At an early morning training session, the fastest man on the planet streaks down the home straight, muscles glistening in the Jamaican sun. He crosses the line 10m ahead of his training partners, growls with exhaustion and flops on to his back. As he lies there, eyes closed, face contorted and with sweat pooling on the track beneath his head, he is surrounded by camera crews and photographers.
A Japanese sound engineer lowers his boom to catch the sound of heavy breathing. The World and Olympic champion opens his eyes to find a big fluffy microphone about an inch from his face. His eyes pan to take in the barrage of clicking and flashing, and he scowls with irritation. Catching sight of a PR flunky looking on worriedly, he rearranges his features into a grin of acceptance and sits up to allow for better pictures.Usain Bolt is back on message.
From runner to world icon
The last time RW interviewed Usain Bolt, he had just broken the 100m world record for the first time (New York, May 2008), and did so as an unknown face outside of athletics. Fast forward three years - during which he has become triple Olympic champion, triple World champion, double world record holder (100m and 200m), and has broken sprint legend Michael Johnson's seemingly unbreakable 200m world record of 19.32 seconds along the way - and he is one of the most recognisable faces on the planet.
It's been a rise to fame that is almost as speedy as the man himself. So how has The Lightning Bolt's life changed in this time?
"It's more boring now," he says. Really?
"A lot more interviews, a lot more publicity, a lot of cameras following me around. I have to be good now. I've also had to get more serious about my training and my lifestyle. My coach has really clamped down on me."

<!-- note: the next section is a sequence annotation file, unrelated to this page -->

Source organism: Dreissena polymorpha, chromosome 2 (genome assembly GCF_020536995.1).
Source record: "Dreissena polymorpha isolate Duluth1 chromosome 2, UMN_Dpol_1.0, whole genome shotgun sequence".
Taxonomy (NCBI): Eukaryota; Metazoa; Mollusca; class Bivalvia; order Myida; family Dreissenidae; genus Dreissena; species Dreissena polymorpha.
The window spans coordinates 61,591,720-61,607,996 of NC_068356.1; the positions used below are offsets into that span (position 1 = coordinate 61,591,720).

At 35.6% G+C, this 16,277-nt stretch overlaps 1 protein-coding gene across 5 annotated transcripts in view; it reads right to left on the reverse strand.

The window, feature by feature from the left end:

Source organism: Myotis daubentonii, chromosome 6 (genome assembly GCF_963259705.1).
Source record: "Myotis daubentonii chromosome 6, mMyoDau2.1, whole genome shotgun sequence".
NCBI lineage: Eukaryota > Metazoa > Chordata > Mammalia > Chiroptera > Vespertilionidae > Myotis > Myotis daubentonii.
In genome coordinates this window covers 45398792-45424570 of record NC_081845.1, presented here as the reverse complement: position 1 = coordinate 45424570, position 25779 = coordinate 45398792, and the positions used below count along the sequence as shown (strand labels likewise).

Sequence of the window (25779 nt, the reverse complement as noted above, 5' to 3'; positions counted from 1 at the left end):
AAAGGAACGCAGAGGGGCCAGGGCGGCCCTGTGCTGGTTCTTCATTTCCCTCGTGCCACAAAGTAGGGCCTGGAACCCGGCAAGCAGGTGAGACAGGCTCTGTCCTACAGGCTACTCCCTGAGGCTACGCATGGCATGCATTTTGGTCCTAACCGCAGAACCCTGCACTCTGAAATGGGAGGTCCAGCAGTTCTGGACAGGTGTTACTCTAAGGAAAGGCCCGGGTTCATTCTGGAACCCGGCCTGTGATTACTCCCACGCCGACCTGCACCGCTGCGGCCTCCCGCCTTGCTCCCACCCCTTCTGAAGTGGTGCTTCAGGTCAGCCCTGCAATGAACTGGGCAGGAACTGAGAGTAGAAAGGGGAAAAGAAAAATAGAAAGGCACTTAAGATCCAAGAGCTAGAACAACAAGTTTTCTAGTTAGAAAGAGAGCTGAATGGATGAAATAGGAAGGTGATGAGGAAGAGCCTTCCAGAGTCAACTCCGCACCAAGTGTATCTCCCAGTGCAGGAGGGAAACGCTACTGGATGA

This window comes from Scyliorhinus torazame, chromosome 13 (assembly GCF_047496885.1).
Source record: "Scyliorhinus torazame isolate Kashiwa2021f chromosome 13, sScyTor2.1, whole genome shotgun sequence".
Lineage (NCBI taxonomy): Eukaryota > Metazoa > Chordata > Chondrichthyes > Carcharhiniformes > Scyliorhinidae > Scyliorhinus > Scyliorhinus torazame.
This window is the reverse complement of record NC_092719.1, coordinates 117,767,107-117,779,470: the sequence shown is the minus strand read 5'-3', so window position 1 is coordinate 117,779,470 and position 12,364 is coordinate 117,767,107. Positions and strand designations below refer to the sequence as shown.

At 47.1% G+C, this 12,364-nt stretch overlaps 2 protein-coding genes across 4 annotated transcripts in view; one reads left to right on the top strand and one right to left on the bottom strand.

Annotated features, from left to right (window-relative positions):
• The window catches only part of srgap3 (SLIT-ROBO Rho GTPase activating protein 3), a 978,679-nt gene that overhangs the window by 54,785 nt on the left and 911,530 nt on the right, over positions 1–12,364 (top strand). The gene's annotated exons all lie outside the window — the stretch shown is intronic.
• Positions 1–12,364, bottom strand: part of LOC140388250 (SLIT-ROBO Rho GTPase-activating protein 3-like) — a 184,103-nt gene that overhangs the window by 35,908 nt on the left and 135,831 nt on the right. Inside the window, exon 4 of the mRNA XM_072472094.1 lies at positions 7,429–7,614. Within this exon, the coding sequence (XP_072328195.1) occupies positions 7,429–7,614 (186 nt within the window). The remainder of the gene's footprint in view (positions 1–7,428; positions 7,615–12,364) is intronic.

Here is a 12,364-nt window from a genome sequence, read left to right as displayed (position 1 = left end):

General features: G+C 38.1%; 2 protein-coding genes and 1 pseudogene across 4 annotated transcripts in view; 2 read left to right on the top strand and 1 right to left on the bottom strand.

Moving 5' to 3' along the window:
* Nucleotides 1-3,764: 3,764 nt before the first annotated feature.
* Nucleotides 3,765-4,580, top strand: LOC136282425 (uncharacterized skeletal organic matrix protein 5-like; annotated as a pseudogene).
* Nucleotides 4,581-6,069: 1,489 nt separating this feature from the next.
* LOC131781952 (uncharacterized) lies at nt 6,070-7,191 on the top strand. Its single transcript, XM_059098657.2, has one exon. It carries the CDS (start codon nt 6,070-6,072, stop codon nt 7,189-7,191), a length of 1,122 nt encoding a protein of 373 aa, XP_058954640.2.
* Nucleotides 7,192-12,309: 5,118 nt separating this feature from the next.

What, so no more pints of Guinness and Red Bull? No more KFC? No more
late nights of partying?
"Nope - it sucks! I don't even remember the last time I ate KFC, I think it was some
time last year. I remember I went without it for a long time before that, and in the end I just couldn't take it any more. I was yearning so bad for some hot wings - so I just went down there one time late at night and got a box. I didn't tell Coach though, obviously!
"I haven't had Guinness for about three months. I party less. I'm allowed out sometimes but it's no alcohol and then back home early to bed. It's the way it has to be - but I don't like it."
Indeed. This is in sharp contrast to 2008 when Bolt would be out until the early hours two or three times a week, working the decks at his favourite clubs, causing his manager endless headaches with his refusal to take his vitamin supplements, and taking a lax approach to what, when and where he ate.
He now has a chef at his house and goes home to eat all his meals. His nutritional intake is closely monitored and he describes his diet with a curl of the lip as "heavy on the vegetables".
Outside of lifestyle changes, the two biggest downsides about Bolt's new fame are predictable: finding it difficult to make genuine new friends and shrugging off the hordes of old acquaintances (and strangers) asking for financial handouts.
So far, so downbeat. But what about the considerable upsides of being a global superstar? Under the gaze of two PR reps, his agent, a camera crew, a photographer and two huge minders, an official answer is dutifully trotted out about getting to travel the world, meeting his lovely fans, and seeing first-hand how he inspires others.
But when I remind him in a quiet moment later that in an interview last year, he said frankly that he loved getting free stuff, meeting his sporting idols and having girls throw themselves at him in clubs, he grins and admits, "Yeah, maybe all that too." A flash of the old Lightning Bolt.
Further revelations that he sometimes misses training, and also plays football with his friends on the sly against the express instructions of his coach, show that trying to knock an irrepressibly square peg into a round hole is clearly a long-term project.
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